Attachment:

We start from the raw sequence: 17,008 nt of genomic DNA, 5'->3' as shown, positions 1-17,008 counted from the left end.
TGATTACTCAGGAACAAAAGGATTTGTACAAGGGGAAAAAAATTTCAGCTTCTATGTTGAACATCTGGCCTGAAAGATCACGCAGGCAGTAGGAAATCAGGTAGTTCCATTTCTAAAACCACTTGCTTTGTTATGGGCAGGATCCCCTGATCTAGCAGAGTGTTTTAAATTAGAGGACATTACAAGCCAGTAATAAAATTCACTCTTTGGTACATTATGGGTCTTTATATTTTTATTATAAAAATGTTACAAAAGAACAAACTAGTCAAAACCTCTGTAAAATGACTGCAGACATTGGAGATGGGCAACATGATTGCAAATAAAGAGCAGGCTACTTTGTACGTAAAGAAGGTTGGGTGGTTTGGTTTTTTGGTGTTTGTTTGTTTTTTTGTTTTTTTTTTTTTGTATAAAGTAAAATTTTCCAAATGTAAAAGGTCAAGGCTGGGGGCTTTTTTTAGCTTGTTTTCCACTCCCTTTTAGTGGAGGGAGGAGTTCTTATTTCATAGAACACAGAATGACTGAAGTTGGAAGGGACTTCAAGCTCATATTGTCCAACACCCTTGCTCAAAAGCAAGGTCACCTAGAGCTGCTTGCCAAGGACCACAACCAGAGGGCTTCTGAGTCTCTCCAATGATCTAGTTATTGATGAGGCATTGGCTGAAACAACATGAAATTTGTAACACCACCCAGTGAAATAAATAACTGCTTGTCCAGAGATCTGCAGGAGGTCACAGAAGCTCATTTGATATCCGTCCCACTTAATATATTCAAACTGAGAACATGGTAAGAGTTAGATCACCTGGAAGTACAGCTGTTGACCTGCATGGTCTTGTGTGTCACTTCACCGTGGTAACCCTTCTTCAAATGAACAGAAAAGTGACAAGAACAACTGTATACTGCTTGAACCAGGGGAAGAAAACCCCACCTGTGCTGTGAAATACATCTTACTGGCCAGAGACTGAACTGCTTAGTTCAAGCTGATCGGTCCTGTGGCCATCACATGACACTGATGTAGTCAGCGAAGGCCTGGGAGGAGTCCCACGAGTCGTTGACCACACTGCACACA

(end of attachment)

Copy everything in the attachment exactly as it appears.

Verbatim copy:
We start from the raw sequence: 17,008 nt of genomic DNA, 5'->3' as shown, positions 1-17,008 counted from the left end.
TGATTACTCAGGAACAAAAGGATTTGTACAAGGGGAAAAAAATTTCAGCTTCTATGTTGAACATCTGGCCTGAAAGATCACGCAGGCAGTAGGAAATCAGGTAGTTCCATTTCTAAAACCACTTGCTTTGTTATGGGCAGGATCCCCTGATCTAGCAGAGTGTTTTAAATTAGAGGACATTACAAGCCAGTAATAAAATTCACTCTTTGGTACATTATGGGTCTTTATATTTTTATTATAAAAATGTTACAAAAGAACAAACTAGTCAAAACCTCTGTAAAATGACTGCAGACATTGGAGATGGGCAACATGATTGCAAATAAAGAGCAGGCTACTTTGTACGTAAAGAAGGTTGGGTGGTTTGGTTTTTTGGTGTTTGTTTGTTTTTTTGTTTTTTTTTTTTTGTATAAAGTAAAATTTTCCAAATGTAAAAGGTCAAGGCTGGGGGCTTTTTTTAGCTTGTTTTCCACTCCCTTTTAGTGGAGGGAGGAGTTCTTATTTCATAGAACACAGAATGACTGAAGTTGGAAGGGACTTCAAGCTCATATTGTCCAACACCCTTGCTCAAAAGCAAGGTCACCTAGAGCTGCTTGCCAAGGACCACAACCAGAGGGCTTCTGAGTCTCTCCAATGATCTAGTTATTGATGAGGCATTGGCTGAAACAACATGAAATTTGTAACACCACCCAGTGAAATAAATAACTGCTTGTCCAGAGATCTGCAGGAGGTCACAGAAGCTCATTTGATATCCGTCCCACTTAATATATTCAAACTGAGAACATGGTAAGAGTTAGATCACCTGGAAGTACAGCTGTTGACCTGCATGGTCTTGTGTGTCACTTCACCGTGGTAACCCTTCTTCAAATGAACAGAAAAGTGACAAGAACAACTGTATACTGCTTGAACCAGGGGAAGAAAACCCCACCTGTGCTGTGAAATACATCTTACTGGCCAGAGACTGAACTGCTTAGTTCAAGCTGATCGGTCCTGTGGCCATCACATGACACTGATGTAGTCAGCGAAGGCCTGGGAGGAGTCCCACGAGTCGTTGACCACACTGCACACA